We arrived around 6pm on a Wednesday evening. Oakwood Pizza Box is located on a street bustling with restaurants and take-out joints. It would be easy to miss from its street-front appearance; in the dim light, I couldn't even see any signage. The restaurant is configured as a long narrow space with a counter and a few tables in the rear; our party of four was able to be seated without a wait.

The menu is short and simple; I've rarely seen fewer options in a pizza joint. Choices include an 18" round red pie (they call it "cheese"), an 18" round white pie, or an 18" x 12" rectangular red pie. We chose a round red with pepperoni and a square pie without extras. The square pie comes with the admonition that it requires a 20 minute bake.

The full menu

Oakwood Pizza box offers a nice variety of wines by the bottle or the glass and even champagne! I chose a $6 Narragansett pilsner from the two draft beer options, and it was both crisp and ice cold. We shared a "large" salad that was more than enough for our party of four, and it featured very fresh greens, olives, salami, red onion, and pecorino with a tangy oil and vinegar dressing.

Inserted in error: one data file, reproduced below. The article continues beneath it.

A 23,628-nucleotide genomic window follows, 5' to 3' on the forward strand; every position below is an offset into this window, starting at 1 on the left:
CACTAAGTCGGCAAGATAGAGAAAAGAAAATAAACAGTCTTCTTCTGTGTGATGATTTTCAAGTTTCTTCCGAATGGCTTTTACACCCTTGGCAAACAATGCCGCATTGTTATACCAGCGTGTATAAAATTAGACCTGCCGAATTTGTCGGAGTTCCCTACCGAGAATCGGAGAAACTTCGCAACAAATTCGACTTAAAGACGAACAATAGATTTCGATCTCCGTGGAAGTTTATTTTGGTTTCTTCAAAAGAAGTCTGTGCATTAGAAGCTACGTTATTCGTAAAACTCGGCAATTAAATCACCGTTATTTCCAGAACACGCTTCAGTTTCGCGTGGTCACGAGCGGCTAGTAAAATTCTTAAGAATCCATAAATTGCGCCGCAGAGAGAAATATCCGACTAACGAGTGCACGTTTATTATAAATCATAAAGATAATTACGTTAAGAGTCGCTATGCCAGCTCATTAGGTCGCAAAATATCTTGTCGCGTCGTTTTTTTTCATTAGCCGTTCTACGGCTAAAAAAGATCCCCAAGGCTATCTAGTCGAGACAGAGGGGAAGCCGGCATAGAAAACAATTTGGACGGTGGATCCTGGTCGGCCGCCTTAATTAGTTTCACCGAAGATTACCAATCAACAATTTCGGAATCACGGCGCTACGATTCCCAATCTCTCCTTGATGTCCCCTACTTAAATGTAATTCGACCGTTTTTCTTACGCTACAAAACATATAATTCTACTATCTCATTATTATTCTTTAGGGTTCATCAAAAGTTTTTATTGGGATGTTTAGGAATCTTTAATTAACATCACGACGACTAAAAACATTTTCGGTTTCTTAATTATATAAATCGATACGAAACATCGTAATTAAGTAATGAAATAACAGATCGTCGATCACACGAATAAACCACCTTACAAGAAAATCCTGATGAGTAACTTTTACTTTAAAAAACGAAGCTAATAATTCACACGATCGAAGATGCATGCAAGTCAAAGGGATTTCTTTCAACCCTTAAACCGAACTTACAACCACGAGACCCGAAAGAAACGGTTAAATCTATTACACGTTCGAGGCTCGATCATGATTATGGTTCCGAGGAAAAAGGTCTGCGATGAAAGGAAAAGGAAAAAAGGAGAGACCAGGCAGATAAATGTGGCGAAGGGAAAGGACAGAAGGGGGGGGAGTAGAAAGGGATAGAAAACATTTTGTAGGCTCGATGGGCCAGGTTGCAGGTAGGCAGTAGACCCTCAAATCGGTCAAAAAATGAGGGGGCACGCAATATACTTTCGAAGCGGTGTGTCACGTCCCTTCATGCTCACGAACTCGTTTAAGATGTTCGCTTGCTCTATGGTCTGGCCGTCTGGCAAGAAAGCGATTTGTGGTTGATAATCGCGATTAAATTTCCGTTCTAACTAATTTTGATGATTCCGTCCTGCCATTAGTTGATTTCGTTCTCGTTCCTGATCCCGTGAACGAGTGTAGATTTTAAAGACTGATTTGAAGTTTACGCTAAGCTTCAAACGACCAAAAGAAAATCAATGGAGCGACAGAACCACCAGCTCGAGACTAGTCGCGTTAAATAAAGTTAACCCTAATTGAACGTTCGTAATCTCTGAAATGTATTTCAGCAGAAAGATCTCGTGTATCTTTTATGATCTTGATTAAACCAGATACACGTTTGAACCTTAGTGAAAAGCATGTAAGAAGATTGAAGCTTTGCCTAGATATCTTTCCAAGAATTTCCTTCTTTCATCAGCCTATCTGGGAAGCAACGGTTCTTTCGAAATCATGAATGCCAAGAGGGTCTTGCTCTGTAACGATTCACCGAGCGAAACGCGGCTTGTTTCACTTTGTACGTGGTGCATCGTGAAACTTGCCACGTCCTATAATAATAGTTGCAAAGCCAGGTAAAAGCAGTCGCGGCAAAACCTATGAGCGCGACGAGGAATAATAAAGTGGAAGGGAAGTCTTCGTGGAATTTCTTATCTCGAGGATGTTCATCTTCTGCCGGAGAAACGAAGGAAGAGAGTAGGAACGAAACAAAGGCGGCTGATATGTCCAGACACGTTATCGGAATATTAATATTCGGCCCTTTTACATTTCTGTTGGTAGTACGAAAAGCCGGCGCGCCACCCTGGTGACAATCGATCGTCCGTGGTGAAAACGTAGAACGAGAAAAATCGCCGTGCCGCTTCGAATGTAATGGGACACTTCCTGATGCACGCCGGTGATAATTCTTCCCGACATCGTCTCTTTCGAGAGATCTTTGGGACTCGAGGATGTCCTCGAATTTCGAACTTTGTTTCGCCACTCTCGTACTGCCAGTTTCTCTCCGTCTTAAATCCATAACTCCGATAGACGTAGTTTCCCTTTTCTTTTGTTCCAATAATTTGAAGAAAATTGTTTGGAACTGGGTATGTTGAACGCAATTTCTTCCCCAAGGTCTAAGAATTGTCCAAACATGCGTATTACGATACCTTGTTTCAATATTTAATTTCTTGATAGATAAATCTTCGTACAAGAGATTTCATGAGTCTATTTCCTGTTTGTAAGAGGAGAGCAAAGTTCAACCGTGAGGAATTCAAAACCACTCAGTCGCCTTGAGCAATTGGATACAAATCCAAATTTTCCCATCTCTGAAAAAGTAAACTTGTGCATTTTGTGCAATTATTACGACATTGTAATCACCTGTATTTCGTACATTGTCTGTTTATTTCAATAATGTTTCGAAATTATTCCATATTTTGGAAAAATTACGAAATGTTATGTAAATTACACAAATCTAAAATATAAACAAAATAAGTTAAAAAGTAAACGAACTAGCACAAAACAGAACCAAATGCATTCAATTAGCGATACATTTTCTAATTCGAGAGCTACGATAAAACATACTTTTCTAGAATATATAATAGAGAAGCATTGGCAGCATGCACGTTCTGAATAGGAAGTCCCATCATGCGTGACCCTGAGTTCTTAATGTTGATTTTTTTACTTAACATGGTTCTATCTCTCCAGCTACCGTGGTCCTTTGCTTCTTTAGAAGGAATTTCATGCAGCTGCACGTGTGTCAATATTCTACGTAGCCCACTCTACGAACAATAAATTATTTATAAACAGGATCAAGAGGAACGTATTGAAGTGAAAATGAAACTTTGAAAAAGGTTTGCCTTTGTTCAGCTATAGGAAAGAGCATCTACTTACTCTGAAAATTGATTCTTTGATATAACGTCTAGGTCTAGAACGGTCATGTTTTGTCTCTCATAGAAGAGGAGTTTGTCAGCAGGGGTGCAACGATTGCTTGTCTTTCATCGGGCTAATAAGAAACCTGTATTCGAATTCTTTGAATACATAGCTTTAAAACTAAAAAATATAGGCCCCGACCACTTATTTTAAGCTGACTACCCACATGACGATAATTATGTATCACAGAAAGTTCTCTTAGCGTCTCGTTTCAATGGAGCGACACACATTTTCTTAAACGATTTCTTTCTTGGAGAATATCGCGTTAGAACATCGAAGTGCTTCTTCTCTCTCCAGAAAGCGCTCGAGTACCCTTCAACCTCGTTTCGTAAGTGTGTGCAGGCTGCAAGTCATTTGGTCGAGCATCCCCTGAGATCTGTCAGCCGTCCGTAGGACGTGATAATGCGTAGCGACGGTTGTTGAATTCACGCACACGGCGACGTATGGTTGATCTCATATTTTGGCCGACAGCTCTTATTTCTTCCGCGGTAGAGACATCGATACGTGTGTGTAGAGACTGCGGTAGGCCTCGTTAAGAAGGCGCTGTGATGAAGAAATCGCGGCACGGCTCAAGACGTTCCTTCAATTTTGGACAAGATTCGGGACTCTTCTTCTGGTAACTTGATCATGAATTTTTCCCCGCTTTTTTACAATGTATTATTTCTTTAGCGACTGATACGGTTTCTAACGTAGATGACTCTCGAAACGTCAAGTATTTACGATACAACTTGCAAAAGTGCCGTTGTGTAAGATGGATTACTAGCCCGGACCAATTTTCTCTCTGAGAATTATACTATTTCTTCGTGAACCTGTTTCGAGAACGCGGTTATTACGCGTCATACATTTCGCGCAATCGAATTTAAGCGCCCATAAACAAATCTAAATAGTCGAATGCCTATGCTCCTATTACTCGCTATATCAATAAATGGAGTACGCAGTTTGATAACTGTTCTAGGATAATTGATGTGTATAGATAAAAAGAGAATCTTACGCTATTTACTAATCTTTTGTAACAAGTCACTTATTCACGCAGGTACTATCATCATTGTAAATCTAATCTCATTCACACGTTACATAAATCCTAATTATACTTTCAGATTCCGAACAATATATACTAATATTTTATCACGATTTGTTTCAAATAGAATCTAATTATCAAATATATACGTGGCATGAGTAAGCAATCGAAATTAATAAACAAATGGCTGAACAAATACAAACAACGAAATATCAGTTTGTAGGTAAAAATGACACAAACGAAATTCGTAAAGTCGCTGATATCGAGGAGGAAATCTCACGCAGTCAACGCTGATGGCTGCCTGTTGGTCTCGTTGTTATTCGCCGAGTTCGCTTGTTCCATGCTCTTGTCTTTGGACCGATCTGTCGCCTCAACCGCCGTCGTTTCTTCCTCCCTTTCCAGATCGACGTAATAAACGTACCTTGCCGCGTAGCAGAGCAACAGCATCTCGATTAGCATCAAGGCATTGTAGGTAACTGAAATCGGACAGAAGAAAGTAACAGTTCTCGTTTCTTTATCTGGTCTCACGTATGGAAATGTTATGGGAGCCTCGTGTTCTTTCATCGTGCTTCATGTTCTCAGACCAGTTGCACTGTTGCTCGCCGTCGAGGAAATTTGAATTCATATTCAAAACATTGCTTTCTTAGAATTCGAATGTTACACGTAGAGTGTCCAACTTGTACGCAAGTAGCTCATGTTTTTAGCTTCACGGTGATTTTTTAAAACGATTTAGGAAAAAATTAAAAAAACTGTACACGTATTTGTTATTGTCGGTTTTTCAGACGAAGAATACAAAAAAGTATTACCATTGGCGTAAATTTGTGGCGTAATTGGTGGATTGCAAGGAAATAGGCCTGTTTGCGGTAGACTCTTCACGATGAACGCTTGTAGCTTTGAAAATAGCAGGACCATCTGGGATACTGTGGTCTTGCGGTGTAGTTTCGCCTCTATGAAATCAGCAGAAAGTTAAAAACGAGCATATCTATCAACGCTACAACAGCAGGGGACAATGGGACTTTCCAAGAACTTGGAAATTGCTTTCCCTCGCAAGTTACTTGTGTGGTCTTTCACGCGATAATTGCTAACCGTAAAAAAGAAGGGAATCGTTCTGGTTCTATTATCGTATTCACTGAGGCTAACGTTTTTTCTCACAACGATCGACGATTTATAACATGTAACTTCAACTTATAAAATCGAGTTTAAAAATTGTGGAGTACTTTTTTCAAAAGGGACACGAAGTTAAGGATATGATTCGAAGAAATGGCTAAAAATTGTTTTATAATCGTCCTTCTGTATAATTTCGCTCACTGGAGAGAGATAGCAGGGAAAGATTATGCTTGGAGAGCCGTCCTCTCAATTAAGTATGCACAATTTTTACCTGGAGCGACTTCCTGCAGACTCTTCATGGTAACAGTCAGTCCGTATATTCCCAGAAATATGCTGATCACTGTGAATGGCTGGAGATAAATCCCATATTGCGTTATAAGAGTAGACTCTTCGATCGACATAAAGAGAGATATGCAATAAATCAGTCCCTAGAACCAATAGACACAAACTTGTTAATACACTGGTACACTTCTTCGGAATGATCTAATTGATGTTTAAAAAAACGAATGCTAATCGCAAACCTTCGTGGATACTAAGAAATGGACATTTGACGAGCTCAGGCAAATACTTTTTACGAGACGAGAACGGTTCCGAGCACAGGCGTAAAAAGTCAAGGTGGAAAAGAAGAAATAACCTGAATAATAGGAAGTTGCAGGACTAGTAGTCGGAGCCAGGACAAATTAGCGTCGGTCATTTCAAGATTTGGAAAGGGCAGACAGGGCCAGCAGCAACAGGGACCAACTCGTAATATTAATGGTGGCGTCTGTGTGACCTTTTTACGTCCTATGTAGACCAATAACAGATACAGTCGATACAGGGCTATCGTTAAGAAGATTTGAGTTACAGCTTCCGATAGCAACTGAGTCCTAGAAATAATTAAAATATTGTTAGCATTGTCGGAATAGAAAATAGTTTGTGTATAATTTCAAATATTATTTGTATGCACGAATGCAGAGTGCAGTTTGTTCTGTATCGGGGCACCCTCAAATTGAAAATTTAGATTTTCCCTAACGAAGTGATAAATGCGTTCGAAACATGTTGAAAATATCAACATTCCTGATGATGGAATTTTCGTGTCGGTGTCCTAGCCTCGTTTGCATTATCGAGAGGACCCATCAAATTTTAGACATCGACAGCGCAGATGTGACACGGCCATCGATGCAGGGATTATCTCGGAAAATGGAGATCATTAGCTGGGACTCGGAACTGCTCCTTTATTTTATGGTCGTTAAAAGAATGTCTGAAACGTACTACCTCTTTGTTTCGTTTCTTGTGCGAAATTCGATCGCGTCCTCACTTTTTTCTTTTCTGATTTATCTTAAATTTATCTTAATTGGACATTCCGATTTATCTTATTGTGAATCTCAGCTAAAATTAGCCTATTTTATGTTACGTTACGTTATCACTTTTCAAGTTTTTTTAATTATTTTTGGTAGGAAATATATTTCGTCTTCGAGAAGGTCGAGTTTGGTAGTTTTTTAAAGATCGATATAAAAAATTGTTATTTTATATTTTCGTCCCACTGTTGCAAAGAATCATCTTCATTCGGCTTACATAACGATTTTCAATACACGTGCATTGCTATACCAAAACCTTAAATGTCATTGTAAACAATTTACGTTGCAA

The square pizza arrived first. As much as I had been impressed by the appearance of the crust in pictures I had seen, what struck me first was the brilliant deep red sauce. Much like the classic Trenton tomato pies at Papa's and DeLorenzo's, the sauce is applied amply and unevenly, so that some slices will be cheesier and others more full of red sauce. All of it was topped post-bake with huge leaves of fresh basil and a generous sprinkle of Grana Padano cheese (as is done at Di Fara in Brooklyn).

Much like the special take on Old Forge style pizza served in places like Pizza Perfect in Trucksville PA, this rectangular pie is sort of pan fried; it is baked in a pan with oil underneath the crust. I couldn't discern if the oil here was peanut or olive oil or something else, but it enabled a lovely crunch on the underside of the crust.

Crispy oiled bottom of the square pie

This pizza was thicker than a conventional round pizza, perhaps thicker than a Grandma pizza, but not as thick as a Sicilian pie. While the bottom was uniformly crisp, the interior was al dente soft, and never wet or soggy (will explain why later). And crucially, the crust was full of its own rich flavor. In spite of that magnificent crust, the "wow" from the first bite was that red sauce - bursting with a fresh and bright tomato flavor.

Cheese assembly on the square pan pie

There are three cheeses on this pie, even though only one is shown on the menu. To provide substance *and* to keep that wonderful sauce from making the crust soggy, a thin layer of sliced low moisture mozzarella is placed across the surface. On the rectangular pizza, dollops of fresh whole milk mozzarella are added before the sauce; on the round pie, the sauce precedes the second round of cheese. And, as mentioned, the third cheese is a sprinkle of Grana Padano after it comes out of the oven. See the process here: Owner Anthony Guerra explains his pizza.